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Lightning

Lightning_Damage_1Description: Trees, because they are normally the tallest point around, are natural lightning rods. When a tree is struck by lightning the liquids inside the trunk turn to gas instantly, leading to an explosion of bark. About half of the trees struck by lightning will die instantly, the other half will live for a number of years, although often weakened and made susceptible for future disease. With 100 lightning strikes happening per second around the world, trees are more vulnerable than you think. Oaks and poplars tend to be taller and have a higher moisture content, which increases their chances of being struck by lightning. If a tree is struck after being soaked by rain it has a better chance of survival. The electrical shock is better able to move down the outside surface moisture instead of going through the interior of the tree. Beech and river birch are rarely struck. Oaks, pine, gum, poplars and maple are common targets. Some feel that the composition of the tree is the difference. Beech and birch are high in oils. Ash, pine and oak are high in starch, which is a good conductor.

Symptoms: The effect lightning strikes have on trees varies. Sometimes the tree splinters or shatters upon impact. Some trees are scarred by a strip of blown-away bark. Others seemingly have no damage at all, and then die a few weeks or months later, probably because the unseen damage was in the root zone. A tree struck by lightning has been severely stressed. To deal with this stress the tree needs additional nutrients. By supplying additional water to a lightning damaged tree, it will be able to take up more nutrients.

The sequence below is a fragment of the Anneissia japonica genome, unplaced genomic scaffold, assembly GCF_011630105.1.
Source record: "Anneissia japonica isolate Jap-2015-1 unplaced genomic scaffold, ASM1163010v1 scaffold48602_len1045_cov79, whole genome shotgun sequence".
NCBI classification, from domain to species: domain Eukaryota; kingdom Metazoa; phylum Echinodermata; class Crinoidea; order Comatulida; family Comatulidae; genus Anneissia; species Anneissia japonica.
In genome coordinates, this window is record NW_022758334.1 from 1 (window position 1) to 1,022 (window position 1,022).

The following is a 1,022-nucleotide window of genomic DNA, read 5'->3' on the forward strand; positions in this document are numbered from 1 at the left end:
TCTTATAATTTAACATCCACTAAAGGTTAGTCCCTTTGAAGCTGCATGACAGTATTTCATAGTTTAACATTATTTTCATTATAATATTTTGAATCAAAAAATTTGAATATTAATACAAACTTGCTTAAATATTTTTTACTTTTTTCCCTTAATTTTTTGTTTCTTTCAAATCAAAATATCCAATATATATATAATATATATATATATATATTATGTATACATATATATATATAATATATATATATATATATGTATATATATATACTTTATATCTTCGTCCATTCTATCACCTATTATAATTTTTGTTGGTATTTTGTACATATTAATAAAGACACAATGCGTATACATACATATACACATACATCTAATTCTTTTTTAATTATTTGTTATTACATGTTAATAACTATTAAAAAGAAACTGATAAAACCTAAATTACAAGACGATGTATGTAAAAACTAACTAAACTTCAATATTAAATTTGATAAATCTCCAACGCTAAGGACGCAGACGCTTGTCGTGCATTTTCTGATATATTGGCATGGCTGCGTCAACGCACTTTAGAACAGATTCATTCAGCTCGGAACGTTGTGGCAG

Stressed trees are also targets for insect and disease problems. Applying fertilizer will help stimulate growth of injured trees. If the tree survives long enough to leaf out the following spring, chances for recovery are good. Remove any broken branches and torn or splintered wood from the injured tree. Delay extensive repairs for 6 – 12 months so you can fully assess the damage that has been done.

Action: To prevent lightning damage to special trees a lightning protection system can be installed. A series of copper cables are attached to the trees highest branches and then grounded a safe distance from the tree. If lightning strikes the tree the current flows down the cables and safely to the ground. It is best to consult with your arborist before considering a protection system for a tree.

Thank you for reviewing this information. Schneider Tree Care is committed to preserving and enhancing the quality of your property through tree care education and services. We employ professionally trained and certified arborists who are available to meet with you for a consultation at no charge. If you have any questions or need additional information regarding the health of your trees, please contact us.